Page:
“Interventions in Bristol or Bath have not, to date, significantly lowered the population of gulls. Current levels are such that complaints are intolerably high for the environmental teams and for the councils.”
“Since I’ve been in Bath I have become acutely aware of the strain it is putting on local government, which is forever fielding complaints.”
If you were a seagull, would you prefer to nest on a cliff or on a nice warm rooftop with lots of people who feed you down at ground level, and litter all over the place full of rich pickings? (Image: bythedart.co.uk)
Bath residents will be invited to submit data digitally about seagull activity in the city under a ‘citizen science’ part of the project, which will be done in collaboration with Middlesex University.
The researchers need to massively increase the amount of information they have access to. Residents will be able to help by telling the team what they have seen and where. “It also means we can engage with the public about scientific research,” Dr. Pawson added.
Bath & North East Somerset Council’s Cabinet Member for Community Services, Councillor Martin Veal, said:
“This research runs in parallel with our three-pronged approach to tackling the issue of gulls in the city. It is a mutually-beneficial research project that comes at no cost to the Council.”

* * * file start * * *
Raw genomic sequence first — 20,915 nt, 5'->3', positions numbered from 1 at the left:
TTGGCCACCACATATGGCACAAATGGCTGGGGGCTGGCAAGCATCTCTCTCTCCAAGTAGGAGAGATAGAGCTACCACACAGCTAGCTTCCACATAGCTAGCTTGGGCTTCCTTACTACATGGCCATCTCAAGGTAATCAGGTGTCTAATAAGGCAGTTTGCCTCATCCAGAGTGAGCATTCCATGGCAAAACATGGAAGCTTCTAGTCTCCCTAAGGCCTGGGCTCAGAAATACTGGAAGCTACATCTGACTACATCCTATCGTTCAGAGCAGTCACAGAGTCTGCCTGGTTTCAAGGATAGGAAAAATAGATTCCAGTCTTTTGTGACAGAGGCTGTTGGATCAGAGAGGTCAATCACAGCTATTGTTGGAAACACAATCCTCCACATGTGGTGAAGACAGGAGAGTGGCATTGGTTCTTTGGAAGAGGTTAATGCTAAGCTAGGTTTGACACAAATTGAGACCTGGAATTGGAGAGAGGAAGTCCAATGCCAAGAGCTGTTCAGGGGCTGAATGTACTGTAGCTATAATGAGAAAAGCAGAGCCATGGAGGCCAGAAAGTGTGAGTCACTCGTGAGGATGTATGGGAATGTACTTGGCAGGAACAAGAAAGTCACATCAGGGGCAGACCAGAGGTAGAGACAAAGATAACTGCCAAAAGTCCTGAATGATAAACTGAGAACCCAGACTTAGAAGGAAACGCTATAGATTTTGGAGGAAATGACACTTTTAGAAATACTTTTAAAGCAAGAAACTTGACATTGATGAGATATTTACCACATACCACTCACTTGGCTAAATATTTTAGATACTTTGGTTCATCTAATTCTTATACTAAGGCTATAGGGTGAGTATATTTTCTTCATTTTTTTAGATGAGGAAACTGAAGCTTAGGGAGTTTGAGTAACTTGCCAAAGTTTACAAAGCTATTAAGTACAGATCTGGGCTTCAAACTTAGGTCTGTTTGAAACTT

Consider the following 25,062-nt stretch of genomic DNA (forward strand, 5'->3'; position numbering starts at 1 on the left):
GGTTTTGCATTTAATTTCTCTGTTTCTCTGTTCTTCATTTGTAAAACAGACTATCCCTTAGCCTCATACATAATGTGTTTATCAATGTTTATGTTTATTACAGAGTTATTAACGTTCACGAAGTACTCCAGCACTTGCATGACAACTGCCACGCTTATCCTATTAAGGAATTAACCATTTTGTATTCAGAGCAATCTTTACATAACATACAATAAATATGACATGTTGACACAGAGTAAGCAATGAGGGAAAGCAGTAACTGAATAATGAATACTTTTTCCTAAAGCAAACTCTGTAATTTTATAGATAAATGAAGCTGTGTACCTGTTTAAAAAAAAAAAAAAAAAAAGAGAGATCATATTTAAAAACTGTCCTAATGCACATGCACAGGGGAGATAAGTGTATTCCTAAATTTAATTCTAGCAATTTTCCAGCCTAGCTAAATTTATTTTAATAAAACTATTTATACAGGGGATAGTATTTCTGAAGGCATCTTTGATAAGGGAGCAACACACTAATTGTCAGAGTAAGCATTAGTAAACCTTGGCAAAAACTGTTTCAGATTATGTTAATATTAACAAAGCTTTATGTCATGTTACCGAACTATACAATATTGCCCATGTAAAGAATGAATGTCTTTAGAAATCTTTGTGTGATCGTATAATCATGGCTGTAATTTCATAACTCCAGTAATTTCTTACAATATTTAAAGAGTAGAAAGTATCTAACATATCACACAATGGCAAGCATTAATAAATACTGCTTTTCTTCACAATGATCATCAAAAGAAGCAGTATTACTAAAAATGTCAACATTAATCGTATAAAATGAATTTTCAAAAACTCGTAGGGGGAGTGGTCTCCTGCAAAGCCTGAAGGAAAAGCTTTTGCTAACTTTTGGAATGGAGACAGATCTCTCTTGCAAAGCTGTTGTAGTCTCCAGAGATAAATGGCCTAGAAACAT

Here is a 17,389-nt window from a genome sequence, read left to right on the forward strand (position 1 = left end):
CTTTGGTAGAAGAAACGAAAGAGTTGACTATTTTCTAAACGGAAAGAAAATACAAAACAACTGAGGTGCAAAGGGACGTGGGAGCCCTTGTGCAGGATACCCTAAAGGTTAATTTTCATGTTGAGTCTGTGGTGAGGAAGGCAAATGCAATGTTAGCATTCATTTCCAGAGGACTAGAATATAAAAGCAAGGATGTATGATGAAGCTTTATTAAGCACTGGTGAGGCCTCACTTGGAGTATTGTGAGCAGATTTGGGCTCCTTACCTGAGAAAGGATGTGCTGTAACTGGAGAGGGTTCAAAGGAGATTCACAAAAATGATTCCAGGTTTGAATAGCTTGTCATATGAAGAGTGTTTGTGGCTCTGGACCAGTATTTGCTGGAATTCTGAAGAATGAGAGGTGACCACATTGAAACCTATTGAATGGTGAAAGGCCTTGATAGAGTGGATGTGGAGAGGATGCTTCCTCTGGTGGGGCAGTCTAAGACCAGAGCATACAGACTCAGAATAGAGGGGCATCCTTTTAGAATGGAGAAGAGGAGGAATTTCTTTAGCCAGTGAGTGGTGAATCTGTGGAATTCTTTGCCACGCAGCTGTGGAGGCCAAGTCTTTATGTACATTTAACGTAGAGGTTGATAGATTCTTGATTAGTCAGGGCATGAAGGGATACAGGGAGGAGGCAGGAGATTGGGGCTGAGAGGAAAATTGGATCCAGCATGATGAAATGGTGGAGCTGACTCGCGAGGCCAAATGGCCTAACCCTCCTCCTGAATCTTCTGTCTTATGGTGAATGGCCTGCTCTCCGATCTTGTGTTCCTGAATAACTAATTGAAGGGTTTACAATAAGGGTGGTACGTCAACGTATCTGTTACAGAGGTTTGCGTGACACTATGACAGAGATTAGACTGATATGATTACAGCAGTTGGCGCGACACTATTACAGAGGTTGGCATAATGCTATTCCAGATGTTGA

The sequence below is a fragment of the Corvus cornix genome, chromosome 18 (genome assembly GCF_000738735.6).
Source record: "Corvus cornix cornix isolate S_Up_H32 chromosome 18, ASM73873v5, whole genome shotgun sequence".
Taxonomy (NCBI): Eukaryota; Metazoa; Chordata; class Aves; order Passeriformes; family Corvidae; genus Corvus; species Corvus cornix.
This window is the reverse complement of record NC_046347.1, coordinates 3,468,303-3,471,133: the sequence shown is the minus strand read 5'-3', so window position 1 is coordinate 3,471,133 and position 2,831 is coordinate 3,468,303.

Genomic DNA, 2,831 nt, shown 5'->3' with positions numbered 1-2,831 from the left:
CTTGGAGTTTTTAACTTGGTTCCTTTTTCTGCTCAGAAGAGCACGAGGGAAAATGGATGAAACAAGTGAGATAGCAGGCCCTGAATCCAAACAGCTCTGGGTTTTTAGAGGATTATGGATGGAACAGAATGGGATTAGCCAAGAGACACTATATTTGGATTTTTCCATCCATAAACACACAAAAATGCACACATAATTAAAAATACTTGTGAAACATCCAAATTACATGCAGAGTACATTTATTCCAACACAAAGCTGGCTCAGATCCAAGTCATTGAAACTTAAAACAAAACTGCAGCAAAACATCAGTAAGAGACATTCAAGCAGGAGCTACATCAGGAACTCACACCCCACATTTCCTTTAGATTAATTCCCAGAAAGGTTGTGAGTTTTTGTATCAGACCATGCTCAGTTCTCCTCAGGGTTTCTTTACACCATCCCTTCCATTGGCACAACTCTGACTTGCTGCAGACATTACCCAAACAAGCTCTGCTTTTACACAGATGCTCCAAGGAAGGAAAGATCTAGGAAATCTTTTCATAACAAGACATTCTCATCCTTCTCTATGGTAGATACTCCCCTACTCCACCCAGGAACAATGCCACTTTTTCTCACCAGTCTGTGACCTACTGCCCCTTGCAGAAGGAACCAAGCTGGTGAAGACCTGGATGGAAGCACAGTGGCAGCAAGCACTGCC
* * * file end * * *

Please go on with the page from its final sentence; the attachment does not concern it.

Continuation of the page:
“There is very little existing research available on this subject and it will give us the opportunity to gather evidence at a scale that hasn’t been possible before, providing a clear steer on future intervention work.”
Why are gulls moving into towns?
According to the RSPB (Royal Society for the Protection of Birds), some lesser black-backed and herring gulls have used rooftops for nesting since the 1940s. Nobody is sure what prompted this move, but abundant sources of food inland, and safe, predator-free nesting sites are most likely major factors.
The 1956 Clean Air Act put a stop to tip operators burning waste, which meant a sudden huge increase in available organic material for seagulls.
The RSPB wrote on its website:
“Many urban streets are also frequently replete with discarded food and accessible rubbish, and some people feed gulls.”
Although the number of roof-nesting gulls is increasing, the overall population of herring gulls has declined considerably, the RSPB informs, making them a red list species. Over recent years, the lesser black-backed gull population has also gone down.
Regarding local authorities’ attempts at controlling urban gull numbers, the RSPB writes:
“Some local authorities attempt to control the numbers of urban gulls by egg-oiling or nest destruction. Since urban gull populations are still increasing, these actions do not appear to have the desired effect.”
“As long as there are suitable nest sites and available food, random nest destruction alone is unlikely to work, since the birds will simply re-nest either in the same place or somewhere nearby.”
Video – Seagulls snatching our food
Seagulls have learned how to help themselves to our food remarkably well. They will even snatch it out of our hands.